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It's Not Your Father's Magazine Ad: Magnitude and Direction of Recent Changes in Advertising Style

By Edward F. McQuarrie and Barbara J. Phillips


"Future magazine ads “now have to be entertaining and reward the consumer, but from the standpoint of the advertiser, success remains ultimately a matter of increasing the probability of brand purchase."

Date: Fall 2008

Source: Journal of Advertising, 37 (3), pgs.95-106.

Type of Promotional Material/Activity Tested: Using content analysis of magazine ads highlighted in a series of nine studies conducted from 1969-2002 by Philip Burton (1969) and Scott Purvis and Philip Burton (2002) entitled, “Which Ad Pulled Best?” provided opportunities to observe changes in printed magazine advertising styles and overall effectiveness of printed magazine advertising styles.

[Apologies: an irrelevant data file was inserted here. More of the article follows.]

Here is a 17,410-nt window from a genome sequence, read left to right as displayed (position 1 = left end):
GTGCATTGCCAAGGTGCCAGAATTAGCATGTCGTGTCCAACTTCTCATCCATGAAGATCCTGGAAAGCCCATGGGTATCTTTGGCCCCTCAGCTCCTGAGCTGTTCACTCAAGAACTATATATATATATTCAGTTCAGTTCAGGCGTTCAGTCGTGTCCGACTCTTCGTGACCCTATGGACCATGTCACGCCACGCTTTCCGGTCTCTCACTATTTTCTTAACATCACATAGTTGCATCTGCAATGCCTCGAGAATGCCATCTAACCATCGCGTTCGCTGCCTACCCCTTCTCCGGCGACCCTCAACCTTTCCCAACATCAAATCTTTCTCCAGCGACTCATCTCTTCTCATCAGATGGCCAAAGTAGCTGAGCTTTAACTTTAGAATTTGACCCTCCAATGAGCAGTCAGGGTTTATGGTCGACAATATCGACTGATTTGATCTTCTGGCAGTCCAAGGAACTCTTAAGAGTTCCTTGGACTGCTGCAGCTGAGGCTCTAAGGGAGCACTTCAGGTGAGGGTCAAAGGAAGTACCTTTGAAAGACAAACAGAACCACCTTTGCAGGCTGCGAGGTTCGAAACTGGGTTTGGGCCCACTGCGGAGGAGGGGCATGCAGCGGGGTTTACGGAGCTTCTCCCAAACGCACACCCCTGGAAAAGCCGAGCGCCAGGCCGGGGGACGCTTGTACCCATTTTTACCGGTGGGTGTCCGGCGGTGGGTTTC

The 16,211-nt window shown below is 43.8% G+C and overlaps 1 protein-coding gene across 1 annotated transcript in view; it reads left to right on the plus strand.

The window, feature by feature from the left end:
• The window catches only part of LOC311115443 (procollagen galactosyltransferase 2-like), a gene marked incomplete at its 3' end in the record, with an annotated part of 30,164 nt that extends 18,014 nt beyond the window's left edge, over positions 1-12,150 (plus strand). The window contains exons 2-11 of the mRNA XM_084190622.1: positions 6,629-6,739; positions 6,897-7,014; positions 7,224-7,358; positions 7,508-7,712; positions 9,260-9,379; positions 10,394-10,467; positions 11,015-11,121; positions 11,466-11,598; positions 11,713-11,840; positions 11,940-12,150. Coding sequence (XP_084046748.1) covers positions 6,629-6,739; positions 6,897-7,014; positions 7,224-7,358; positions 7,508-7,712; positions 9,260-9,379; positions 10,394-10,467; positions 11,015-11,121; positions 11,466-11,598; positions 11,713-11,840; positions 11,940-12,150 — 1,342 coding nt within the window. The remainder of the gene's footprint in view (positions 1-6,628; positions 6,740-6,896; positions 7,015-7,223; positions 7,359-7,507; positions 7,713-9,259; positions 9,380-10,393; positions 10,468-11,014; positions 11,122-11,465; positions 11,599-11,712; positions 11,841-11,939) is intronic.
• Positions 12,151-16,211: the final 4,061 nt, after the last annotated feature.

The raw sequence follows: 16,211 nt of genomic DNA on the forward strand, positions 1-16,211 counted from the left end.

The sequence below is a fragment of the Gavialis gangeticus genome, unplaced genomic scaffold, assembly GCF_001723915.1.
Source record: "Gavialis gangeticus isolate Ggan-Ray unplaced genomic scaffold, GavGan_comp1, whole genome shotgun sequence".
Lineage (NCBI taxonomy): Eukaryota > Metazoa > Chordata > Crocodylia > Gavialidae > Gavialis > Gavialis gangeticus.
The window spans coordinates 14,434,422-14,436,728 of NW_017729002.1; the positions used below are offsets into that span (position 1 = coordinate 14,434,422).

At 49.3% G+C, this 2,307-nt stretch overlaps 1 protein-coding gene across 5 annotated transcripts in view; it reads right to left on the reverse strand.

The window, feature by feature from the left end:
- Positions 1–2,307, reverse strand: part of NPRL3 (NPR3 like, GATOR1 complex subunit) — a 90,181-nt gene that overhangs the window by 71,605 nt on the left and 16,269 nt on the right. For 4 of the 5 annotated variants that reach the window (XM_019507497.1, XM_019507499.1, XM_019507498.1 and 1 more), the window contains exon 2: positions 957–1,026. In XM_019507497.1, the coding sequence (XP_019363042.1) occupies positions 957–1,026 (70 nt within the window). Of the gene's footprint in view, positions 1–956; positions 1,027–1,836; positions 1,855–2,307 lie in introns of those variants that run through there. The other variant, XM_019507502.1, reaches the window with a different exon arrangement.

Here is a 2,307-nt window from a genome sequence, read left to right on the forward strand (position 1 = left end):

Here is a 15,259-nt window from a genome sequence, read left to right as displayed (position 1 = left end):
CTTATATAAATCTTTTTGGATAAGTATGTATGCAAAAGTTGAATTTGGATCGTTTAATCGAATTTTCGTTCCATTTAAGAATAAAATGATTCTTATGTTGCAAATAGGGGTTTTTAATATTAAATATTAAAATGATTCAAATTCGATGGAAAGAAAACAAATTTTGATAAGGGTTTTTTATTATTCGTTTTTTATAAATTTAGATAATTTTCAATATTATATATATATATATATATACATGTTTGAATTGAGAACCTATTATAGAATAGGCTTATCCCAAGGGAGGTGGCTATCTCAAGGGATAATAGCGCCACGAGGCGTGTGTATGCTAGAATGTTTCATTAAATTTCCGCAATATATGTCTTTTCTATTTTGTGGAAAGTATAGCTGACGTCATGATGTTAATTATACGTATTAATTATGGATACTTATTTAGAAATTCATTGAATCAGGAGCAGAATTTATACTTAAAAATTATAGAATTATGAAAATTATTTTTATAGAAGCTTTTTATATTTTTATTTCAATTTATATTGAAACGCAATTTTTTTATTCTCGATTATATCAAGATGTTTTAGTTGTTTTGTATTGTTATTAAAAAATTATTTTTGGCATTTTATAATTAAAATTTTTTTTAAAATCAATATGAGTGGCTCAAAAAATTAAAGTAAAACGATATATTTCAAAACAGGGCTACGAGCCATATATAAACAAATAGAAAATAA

Methodology: Researchers working with nine editions of “Which Ad Pulled Best,” each ad appearing in all of the nine editions were coded and scored using the following measures:

1.       Content analysis – Coding the ads were evaluated using the following parameters:
  2.       Copy testing – Using scores differentiated by sex (men and women), the ad copy was evaluated using the following criteria:
  Trend analysis was conducted using over 656 ads; consumer ads (n = 534) and business-to-business ads (n = 132). Because there were too few B2B ads, the researchers focused trend analysis on the consumer-based ads only.


Researchers based trend analysis on ad content using the following parameters:


Top Line Results:
Take Aways:


Complexity rating: 2 out of 3  (Complex statistical analysis scale: 1= none, 2= moderate, 3 = difficult)

This journal article available on a pay-per-view basis from the publisher M.E. Sharpe